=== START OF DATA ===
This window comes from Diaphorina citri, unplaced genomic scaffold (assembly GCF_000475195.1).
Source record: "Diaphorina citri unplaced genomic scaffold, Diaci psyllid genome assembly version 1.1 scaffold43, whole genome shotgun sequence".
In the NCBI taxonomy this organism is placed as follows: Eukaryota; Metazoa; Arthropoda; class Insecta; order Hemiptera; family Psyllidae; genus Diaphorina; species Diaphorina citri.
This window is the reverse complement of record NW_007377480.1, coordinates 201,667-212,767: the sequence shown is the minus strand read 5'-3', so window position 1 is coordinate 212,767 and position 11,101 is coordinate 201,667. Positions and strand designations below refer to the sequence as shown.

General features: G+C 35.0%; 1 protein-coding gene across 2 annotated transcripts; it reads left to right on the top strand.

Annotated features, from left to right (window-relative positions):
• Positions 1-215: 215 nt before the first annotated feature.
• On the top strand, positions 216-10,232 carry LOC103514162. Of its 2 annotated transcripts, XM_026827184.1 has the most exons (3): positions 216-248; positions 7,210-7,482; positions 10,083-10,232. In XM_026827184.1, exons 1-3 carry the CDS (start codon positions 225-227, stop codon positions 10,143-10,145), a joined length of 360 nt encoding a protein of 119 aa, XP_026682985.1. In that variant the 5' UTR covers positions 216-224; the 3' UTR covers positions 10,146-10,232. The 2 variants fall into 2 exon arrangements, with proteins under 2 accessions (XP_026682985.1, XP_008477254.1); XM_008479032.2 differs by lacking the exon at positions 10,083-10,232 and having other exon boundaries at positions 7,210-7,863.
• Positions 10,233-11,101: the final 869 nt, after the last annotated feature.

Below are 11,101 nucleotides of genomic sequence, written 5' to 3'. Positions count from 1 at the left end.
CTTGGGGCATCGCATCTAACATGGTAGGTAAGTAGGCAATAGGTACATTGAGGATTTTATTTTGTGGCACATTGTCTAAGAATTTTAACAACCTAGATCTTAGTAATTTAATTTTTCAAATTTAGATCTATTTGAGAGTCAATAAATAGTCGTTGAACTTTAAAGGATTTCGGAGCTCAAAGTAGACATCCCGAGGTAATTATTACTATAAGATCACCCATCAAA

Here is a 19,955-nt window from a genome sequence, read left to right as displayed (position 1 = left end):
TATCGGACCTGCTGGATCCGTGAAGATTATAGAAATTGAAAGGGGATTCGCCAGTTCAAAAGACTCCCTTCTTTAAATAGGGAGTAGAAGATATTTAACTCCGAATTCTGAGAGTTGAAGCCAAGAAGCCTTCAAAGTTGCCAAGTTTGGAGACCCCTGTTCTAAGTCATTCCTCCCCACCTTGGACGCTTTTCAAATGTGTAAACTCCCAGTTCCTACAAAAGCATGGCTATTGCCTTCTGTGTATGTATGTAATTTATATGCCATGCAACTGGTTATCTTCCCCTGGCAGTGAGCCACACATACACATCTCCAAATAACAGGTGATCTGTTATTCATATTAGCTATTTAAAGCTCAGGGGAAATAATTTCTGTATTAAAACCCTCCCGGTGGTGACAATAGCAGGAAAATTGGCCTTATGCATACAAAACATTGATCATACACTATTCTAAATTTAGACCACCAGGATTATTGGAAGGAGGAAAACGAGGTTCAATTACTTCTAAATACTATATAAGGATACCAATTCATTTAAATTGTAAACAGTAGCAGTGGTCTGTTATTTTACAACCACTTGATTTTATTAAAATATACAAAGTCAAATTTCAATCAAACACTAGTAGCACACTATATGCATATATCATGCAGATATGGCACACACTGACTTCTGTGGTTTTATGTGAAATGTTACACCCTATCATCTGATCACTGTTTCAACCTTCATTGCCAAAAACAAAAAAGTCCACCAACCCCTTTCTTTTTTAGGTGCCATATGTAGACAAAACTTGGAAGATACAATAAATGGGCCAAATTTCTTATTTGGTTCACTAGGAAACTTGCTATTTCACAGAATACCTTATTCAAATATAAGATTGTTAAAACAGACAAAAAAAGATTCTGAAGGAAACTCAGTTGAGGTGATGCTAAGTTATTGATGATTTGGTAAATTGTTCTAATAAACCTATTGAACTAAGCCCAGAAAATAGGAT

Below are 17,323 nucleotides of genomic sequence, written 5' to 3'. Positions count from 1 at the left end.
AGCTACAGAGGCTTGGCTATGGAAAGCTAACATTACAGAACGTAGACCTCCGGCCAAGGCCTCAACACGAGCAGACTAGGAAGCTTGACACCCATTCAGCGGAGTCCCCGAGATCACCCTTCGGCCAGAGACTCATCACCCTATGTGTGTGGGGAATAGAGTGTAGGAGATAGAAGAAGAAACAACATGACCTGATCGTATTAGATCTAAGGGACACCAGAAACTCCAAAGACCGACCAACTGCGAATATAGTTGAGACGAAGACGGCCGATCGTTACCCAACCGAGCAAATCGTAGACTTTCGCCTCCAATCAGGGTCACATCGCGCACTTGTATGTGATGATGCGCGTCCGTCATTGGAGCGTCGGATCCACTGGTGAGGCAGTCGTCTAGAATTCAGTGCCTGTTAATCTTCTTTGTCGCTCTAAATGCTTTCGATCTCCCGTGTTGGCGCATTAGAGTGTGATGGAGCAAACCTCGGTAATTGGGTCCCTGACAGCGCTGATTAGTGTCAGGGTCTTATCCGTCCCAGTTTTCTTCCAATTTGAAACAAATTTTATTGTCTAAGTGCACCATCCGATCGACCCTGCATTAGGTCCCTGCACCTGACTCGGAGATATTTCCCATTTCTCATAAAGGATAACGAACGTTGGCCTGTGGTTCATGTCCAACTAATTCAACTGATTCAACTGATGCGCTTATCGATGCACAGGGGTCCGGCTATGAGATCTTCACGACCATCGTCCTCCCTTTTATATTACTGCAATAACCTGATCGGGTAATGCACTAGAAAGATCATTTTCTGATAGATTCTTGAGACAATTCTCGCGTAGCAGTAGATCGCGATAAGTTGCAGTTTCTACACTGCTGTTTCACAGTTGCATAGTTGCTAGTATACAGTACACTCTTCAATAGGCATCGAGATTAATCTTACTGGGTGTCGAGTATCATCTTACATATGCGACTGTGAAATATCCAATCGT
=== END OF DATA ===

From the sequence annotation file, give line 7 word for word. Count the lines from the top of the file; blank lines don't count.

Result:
• Positions 1-215: 215 nt before the first annotated feature.